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Thread: how would you make this chamfered edge?

  1. #16
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    For that big a hole I think you will have to look at insertable countersinks. Her eis a link to a one on ebay. The problem will be finding one with a small enough shank your drill press can grab it.
    The linked one looks like it uses standard inserts. It also looks like it can chamfer two different diameter holes. You may have to drill your holes to match the pilot then enlarge them after the chamfer operation.
    Bill D.

    https://www.ebay.com/itm/26331299177...temCondition=4

    Idea on a tool you could make from wood with a plane blade.
    https://www.ferguson.com/product/ree...25/_/R-4190752
    Last edited by Bill Dufour; 01-23-2022 at 2:33 AM.

  2. #17
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    Neat ideas, and neat tools! It is a small hole for the compass router idea. Like John, I am not sure I am getting the big picture. Will the holes be made in individual blocks? How about using a lathe? How about modifying a hole saw?

  3. #18
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    Here is a company that sells blanks if you want to try grinding your own profile. https://www.southeasttool.com/produc...router-blanks/

  4. #19
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    That is exactly the tool I was envisioning! Finding one with the right dimensions is the challenge. (I didn't mention that this organ is European, so everything is metric, to add to the complications). Oftentimes these pneumatic systems are ina fairly delicate balance, so you can't go changing dimensions and expect it to work as designed.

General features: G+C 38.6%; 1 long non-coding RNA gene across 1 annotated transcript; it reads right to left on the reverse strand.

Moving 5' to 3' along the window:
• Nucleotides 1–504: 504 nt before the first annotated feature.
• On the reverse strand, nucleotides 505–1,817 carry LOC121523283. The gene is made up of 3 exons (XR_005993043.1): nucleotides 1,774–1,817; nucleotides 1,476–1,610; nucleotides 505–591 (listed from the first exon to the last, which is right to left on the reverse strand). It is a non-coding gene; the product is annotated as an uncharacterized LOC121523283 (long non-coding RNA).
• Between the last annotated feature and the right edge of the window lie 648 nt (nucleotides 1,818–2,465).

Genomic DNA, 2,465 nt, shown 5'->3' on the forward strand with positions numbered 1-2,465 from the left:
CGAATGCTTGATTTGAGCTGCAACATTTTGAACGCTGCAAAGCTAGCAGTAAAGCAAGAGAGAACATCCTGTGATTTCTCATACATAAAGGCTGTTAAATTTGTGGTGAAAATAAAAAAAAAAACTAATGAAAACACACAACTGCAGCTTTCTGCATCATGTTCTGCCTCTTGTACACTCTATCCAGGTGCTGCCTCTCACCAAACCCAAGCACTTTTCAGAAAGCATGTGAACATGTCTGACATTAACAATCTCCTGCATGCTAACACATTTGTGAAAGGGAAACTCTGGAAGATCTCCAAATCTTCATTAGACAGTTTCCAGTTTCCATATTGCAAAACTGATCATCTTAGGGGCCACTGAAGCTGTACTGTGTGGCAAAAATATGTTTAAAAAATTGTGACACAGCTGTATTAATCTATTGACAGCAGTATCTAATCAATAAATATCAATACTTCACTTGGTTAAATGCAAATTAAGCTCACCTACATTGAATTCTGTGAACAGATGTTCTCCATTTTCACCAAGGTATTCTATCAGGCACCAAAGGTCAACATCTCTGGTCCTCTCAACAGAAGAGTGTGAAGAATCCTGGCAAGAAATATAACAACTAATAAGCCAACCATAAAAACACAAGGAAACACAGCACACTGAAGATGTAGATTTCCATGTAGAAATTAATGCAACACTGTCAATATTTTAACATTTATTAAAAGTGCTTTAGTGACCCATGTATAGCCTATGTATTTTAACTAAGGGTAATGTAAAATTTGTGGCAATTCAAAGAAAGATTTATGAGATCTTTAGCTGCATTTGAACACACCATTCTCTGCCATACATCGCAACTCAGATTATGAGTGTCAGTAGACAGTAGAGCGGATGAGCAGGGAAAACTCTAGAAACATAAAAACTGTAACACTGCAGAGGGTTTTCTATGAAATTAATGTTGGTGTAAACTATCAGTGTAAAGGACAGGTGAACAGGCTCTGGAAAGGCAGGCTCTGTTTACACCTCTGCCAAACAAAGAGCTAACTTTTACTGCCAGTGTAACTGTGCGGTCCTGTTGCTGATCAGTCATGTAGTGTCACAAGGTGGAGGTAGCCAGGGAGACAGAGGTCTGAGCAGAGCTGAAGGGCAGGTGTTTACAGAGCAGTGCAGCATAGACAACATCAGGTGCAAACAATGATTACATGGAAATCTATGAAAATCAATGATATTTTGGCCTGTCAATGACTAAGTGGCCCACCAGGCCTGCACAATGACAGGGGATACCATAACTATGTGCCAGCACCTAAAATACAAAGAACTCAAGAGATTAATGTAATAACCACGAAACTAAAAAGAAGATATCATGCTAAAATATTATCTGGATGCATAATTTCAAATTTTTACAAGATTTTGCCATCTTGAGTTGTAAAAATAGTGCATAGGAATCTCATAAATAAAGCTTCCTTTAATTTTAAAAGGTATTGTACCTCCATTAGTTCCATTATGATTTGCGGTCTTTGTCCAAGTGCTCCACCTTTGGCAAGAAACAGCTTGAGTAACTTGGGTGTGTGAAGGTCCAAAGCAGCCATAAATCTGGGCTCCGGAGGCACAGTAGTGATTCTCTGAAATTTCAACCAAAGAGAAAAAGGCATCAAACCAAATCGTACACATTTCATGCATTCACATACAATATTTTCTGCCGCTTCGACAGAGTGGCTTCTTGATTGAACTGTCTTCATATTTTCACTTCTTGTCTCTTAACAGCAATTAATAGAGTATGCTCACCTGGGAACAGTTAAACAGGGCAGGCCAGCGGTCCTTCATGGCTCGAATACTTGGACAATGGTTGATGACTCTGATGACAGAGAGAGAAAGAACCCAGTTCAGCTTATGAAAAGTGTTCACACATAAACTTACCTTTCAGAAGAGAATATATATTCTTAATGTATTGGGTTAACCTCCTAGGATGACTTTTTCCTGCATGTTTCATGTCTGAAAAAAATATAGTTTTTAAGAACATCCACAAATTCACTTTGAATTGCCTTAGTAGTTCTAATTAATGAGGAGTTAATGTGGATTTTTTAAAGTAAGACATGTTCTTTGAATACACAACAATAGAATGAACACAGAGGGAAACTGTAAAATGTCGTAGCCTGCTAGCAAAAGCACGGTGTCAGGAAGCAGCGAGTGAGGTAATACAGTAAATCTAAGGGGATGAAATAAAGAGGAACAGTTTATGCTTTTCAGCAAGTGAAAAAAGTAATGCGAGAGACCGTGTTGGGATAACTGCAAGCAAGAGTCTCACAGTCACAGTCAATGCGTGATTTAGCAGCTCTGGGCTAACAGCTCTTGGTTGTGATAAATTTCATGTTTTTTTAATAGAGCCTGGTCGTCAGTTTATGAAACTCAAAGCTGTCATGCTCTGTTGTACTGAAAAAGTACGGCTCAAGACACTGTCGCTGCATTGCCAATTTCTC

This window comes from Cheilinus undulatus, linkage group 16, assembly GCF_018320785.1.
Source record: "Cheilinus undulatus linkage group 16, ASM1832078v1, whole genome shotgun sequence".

Quote Originally Posted by Bill Dufour View Post
    For that big a hole I think you will have to look at insertable countersinks. Her eis a link to a one on ebay. The problem will be finding one with a small enough shank your drill press can grab it.
    Bill D.

    https://www.ebay.com/itm/26331299177...temCondition=4

  5. #20
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    A bunch of great ideas to explore here, thank you! For further explanation here's a picture of a pouch board like this that I was in the process of re-leathering. You can see a couple of un-leathered wells at the left side, the rest have been covered with 0.01" thick leather, with a cardboard button glued in the center to push on the bottom of the valve stem. So in answer to several questions these are not individual squares but all in one long board. Exactly as in a player piano, as John noted.

    IMG_4221.jpg

    One issue with a square edged hole is that if you get a bit of squeeze out of glue when you put the leather down it can make a sharp edge that will, over time, cut the leather, causing a leak and failed note. That doesn't happen with the chamfer. At the same time it increases the area, and thus the power of the pouch to lift the valve without increasing the total volume of the well by much.

    Re-grinding a spade bit, or starting with one of those grindable router bits seems like a very practical, low tech and quick way to attack this. I'll probably attempt the spade bit route this morning and see how it goes. If I got really clever I suppose I could make both the hole and chamfer with an appropriately shaped spade bit; that may not be worth the extra effort and I'm not sure I'd like the quality of the resulting hole.

    I suggested that that a CNC machine would be a great addition to the shop to solve this problem, but DW was having none of it!

  6. #21
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    https://www.stltoday.com/lifestyles/...07184a0f5.html

    A bit off topic, There is an image of some wonderful workmanship.

  7. #22
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    I’d ask on the Neanderthal form. I suspect it was originally cut by hand.
    The Plane Anarchist

  8. #23